Genetic Regulation and the Lactose Operon

ID #1411

In bacterial genetic regulation you mentioned that lac mRNA is degraded from the 3' to 5' end, which results in different amounts of protein products being made by the lacZ, lacY, and lacA genes. My question is while the mRNA is being degraded, is there some mechanism that prevents ribosomes from translating the lacA gene entirely, or are ribosomes still translating, but nonfunctional protein is coming out due to the degradation at the 3' end?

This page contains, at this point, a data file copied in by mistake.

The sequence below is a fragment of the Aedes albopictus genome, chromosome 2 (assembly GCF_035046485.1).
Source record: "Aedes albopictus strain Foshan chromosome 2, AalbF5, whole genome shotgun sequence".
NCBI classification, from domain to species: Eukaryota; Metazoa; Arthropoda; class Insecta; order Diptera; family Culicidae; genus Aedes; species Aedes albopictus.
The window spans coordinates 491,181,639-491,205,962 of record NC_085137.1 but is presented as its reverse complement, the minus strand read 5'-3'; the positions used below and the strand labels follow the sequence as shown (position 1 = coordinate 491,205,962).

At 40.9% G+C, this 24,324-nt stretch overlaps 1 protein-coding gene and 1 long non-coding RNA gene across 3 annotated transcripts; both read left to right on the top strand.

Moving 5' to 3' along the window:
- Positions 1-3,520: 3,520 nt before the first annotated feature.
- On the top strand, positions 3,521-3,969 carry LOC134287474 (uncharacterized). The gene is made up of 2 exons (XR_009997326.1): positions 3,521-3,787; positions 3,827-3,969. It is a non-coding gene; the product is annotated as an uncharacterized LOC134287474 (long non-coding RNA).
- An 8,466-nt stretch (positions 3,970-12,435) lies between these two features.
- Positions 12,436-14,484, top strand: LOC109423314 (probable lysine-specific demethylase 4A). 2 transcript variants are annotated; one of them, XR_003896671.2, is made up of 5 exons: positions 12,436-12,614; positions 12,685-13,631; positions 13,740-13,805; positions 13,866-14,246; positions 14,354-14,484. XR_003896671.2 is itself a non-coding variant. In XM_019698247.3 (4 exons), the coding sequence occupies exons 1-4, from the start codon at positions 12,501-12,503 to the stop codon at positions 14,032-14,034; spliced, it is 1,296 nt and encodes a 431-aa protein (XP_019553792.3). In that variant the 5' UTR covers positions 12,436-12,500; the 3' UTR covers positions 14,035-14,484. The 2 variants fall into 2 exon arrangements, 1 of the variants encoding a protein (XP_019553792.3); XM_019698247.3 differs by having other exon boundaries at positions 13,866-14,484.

Good question. As a relevant side note, remember the short half-lives of bacterial mRNAs, where a given mRNA molecule is only going to be around for probably a couple minutes of real time. Given the time frame in question, if it were possible for the cell to recognize that the 3' end of the mRNA were "broken" (because it's been degraded) and respond by binding some secondary molecule to the RBS of that coding region, by the time that regulatory molecule got there, there probably wouldn't be anything left to bind to! So it's not really necessary to prevent translation of a coding region that no longer has the correct "end." The ribosomes will just be making a few copies of prematurely truncated protein, which will then be degraded. Plus, as you'll learn in MCB 250 (but do not need to know for our exam), it's possible for a single ribosome to plow right through from one coding region in a polycistronic mRNA to the next. It's not making a polyprotein, it is making distinct protein products, but it does not have to dissociate and reinitiate, rendering the type of regulation you asked about unnecessary.

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